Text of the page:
I don’t think lockdowns work. Others think they do.
How do we prove it one way or the other?
Here is our tedious argument:
Lockdowner: Lockdowns work. Look at a successful example like Melbourne. Then look at how bad Sweden was compared to other Scandinavian countries.
Dissident: But what about all the places that had lockdowns together with bad outcomes, like the UK? And what about places that didn’t have strict lockdowns and still did okay, like South Korea?
Lockdowner: South Korea got lucky by closing its borders early. Countries like the UK didn’t lock down hard enough or long enough.
Dissident: But some countries locked down harder and longer than Melbourne, i.e. Peru, but it didn’t seem to work at all.
Lockdowner: Well, how do you know it didn’t work? Maybe the situation in Peru would have been even worse had they not locked down.
Dissident: Or maybe it would have been the same. Or maybe it would have been better overall given that the side effects of lockdown would not have been suffered.
Lockdowner: So you’re saying you want to kill old people and fat people, right?
Or something like that.
We must also consider the places that have painted themselves into a corner through apparently successful lockdowns. It seems that unless vaccines prevent infection (apparently existing ones may not), Australia and New Zealand must continue rolling lockdowns every time there is an inevitable outbreak, disallow most visitors and require a two-week quarantine for arrivals . . . until the heat death of the universe.
It is the panicked voters who insist upon it.
Not great for countries that depend largely on tourism and overseas students. Australia in 2050 is going to be Mad Max in facemasks and entirely set indoors.
How on Earth can we sensibly debate the efficacy of lockdowns when this is the messy state of things?
I looked up research into lockdown effectiveness and found exactly what you’d expect: like every other aspect of the Cov, studies are contradictory. No doubt if you’ve already got a firm notion of what result you want to find, you’ll have no trouble getting the answer you’re looking for.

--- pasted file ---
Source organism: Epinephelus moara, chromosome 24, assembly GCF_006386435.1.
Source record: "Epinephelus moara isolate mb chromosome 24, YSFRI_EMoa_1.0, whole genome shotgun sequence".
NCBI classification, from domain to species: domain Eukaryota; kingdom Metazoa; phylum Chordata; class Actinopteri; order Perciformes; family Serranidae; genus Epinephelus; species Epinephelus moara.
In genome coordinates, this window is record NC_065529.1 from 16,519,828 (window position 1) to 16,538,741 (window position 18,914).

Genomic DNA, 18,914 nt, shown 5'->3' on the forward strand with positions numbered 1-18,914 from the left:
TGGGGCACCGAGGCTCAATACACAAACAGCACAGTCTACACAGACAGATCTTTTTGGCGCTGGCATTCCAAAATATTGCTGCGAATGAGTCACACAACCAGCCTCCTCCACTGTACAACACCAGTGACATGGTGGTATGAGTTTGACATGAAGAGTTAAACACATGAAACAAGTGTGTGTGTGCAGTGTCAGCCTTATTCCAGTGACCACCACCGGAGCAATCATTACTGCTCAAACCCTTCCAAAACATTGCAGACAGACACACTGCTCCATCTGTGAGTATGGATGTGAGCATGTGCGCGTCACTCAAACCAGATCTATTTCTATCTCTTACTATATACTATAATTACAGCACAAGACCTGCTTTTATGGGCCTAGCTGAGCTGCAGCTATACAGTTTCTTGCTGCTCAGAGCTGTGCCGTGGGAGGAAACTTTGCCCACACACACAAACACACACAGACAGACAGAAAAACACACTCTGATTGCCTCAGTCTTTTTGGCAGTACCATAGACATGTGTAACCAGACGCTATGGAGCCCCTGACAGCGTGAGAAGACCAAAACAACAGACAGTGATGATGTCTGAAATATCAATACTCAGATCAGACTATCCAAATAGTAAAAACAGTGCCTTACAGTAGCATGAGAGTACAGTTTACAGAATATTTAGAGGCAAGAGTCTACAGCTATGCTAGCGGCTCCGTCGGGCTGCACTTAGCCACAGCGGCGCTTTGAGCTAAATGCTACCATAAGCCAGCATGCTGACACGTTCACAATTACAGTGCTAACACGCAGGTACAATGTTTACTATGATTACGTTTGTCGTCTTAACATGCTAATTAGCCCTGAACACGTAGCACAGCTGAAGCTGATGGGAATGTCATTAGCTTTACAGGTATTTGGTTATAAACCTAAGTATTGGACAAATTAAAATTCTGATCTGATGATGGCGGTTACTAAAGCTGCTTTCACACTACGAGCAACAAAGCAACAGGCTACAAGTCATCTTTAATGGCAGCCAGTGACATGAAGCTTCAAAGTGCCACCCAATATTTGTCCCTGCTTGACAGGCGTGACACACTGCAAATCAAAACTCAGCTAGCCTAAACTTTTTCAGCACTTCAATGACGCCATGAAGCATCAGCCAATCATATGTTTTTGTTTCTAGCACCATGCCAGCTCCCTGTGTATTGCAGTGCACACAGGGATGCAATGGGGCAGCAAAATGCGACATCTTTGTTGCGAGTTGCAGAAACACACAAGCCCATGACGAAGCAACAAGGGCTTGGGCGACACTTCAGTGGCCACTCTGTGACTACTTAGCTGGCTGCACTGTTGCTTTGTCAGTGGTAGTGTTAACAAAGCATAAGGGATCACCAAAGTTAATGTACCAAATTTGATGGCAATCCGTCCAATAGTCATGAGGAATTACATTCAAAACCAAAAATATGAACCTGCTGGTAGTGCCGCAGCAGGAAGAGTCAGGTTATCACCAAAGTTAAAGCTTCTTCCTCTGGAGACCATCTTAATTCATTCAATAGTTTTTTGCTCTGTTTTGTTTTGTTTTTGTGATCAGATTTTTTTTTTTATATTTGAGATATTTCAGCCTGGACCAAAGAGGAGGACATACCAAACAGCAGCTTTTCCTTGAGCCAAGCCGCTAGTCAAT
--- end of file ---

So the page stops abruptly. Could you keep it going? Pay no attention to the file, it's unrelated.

If you go in with an open mind, the answer you’ll arrive at is ‘fecked if I know.’
And then one needs to weigh that against research into the negative effects of lockdowns, which I’m sure is equally inconsistent.
There’s so much stupid argumentation about lockdowns. Too much fear. Too much populism and politicking by leaders and scientists alike. When infections rise despite lockdowns, we hear arguments similar to those in favour of communism after the collapse of the Soviet Union: ‘True lockdowns have never been tried!’
We lack a falsifiable hypothesis. No matter what happens after a lockdown, governments will never declare failure and try a different strategy. The Philippines has had a strict lockdown for getting on to a year now and it appears to have done nothing at all, but no one dares admit it, or even think it.
On the other hand, when infection rates eventually slow and fall this is taken to be proof positive of the lockdown’s efficacy, even if the fall occurs many months after lockdowns were introduced. No one wonders if maybe herd immunity, social distancing and seasonal changes might be kicking in. It is as though we have completely forgotten all the different factors that might influence a pandemic’s progress except for a single variable we feel is within our control: the strictness of lockdowns.
Oh and mask-wearing, about which all points in this article equally apply.
Then there’s the issue of long-term effects of the pandemic and responses that are yet unknown.
What will happen to death rates over the next two years?
It’s possible that the countries with high Covid tolls will have much lower-than-average death tolls in the near future due to the reduction in ‘dry tinder’, just as those that had particularly bad flu seasons in 2019 may have suffered less in 2020 from the pandemic.
Those countries that largely avoided Covid like Australia and Taiwan might, conversely, have built up dry tinder. The same measures that prevented the spread of Covid also stopped influenza and other diseases most harmful to the elderly and unwell. The death rate in these countries might surge in the winter months of 2021 or 2022. [Edit: 2022 at the earliest as clearly nothing is going to open soon.]
And then there are the many, largely unknown consequences of lockdown such as unemployment, missed early detection of cancers and heart problems, missed school attendance and general isolation.
Some of these ill-effects would be present even with no lockdown, but lockdowns will presumably worsen these issues. The longer and stricter, the worse the long-run effects of these problems is likely to be.
Will these issues also cause a spike in deaths over 2021 or 2022? Or will missed education have long-term effects that will been seen in decades?
I don’t know if lockdowns are effective in saving net lives or years of life, nor under what circumstances this may be so. I am against lockdowns because (a) their effectiveness is unclear and (b) severe lockdowns are not worth it anyway due to the non-death harm they cause.
Lockdown proponents should do us the same courtesy. They should admit that the long-run effects are uncertain, acknowledge (not censor) counterarguments, and argue from probabilities and existing evidence rather than from a position of
papal scientific infallibility.
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